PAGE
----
March 8, 2019 by Jason Contant
Scaling innovation across a business can be a challenge, as most organizations start innovation in a “pocket, team or lab,” a speaker said late last month at the Insurance-Canada.ca Technology Conference.
Simon Chan, head of corporate innovation thought leadership at Communitech in Kitchener, Ont. was one of two speakers at the session The Three Biggest Innovation Challenges for Insurance. Also speaking was David Arbuthnot, director of Wawanesa Mutual Insurance Company’s Innovation Outpost. The two discussed challenges, success factors and where innovation might go next.
For Chan, innovation can be broken down into six general elements:
There are a number of components and questions that can be asked related to the systemization of innovation, he said. The first step is to work with executive teams to discuss the innovation strategy. “Where do you want to focus your innovation to harden your business strategy?” Chan asked.
Once there is that alignment between business strategy and innovation, look at the mechanisms in place to sense emerging trends, Chan advised. In the insurance space, this is often framed from a risk management perspective, such as what are the tech and non-tech risks – both known and unknown – that need attention.
The next step is to build a portfolio of projects or innovation initiatives. Some will be core to the business, some will be around digitizing the business, others may be testing new business models.
The process piece could include the following questions: “What is your mechanism as you have these projects? Who is going to execute on them? How are you going to execute them? How are you going to take more of a design approach to doing that – is that a lab, a team?”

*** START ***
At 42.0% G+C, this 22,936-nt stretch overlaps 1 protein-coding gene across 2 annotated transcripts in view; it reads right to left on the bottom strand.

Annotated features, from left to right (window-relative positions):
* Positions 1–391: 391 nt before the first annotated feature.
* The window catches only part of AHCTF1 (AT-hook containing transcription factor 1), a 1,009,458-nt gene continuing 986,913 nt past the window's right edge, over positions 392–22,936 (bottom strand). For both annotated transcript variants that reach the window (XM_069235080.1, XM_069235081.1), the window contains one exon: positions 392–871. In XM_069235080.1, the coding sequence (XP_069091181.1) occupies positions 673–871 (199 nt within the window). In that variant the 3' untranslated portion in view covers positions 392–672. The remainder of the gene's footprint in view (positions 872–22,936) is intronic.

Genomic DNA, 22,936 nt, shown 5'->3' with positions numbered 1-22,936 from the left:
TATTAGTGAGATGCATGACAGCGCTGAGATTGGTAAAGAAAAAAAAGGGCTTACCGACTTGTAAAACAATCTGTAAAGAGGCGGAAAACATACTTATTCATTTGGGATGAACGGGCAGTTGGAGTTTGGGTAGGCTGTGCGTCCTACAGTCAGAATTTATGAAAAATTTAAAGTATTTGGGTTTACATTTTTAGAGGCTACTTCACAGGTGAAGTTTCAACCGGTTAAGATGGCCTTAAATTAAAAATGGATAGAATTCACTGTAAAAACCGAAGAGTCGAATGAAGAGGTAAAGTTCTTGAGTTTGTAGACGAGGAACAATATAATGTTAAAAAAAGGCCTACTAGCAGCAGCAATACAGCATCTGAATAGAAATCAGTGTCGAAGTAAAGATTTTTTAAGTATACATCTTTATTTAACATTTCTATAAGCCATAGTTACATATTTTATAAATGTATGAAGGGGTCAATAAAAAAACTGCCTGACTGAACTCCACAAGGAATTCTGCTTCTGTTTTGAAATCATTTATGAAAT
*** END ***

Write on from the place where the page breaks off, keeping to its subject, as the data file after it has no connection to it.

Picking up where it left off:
Once the innovation project is tested, how do you bring it back into the organization? “A lot of times we see labs will come in and they will prototype a particular idea, but they haven’t talked to their IT departments, there’s no pathway back into the organization to actually implement it and scale it,” Chan noted.
Governance is also important to consider. “Do you need to have some governance that is going to govern that portfolio, that strategy, and the sensing mechanism in the process and deployment?”
Lastly, look at the people aspect. “You can have the best system in the world, but if you can’t attract the right talent to your organization and create that diverse thinking, the new skillsets that are required, etc., you are going to lose,” Chan asked.
During the session, Arbuthnot discussed Wawanesa’s innovation outpost, as well as some barriers to innovating at scale. For example, one of the main challenges is the need to complete the day-to-day operations of the business in addition to innovation projects.
“Sometimes that means timelines get pushed a month because there’s some resource constraint or something unforeseen has happened,” Arbuthnot said. “That’s the reality of doing it right. You want to make sure what you’re doing is built into the realities of the corporate business.”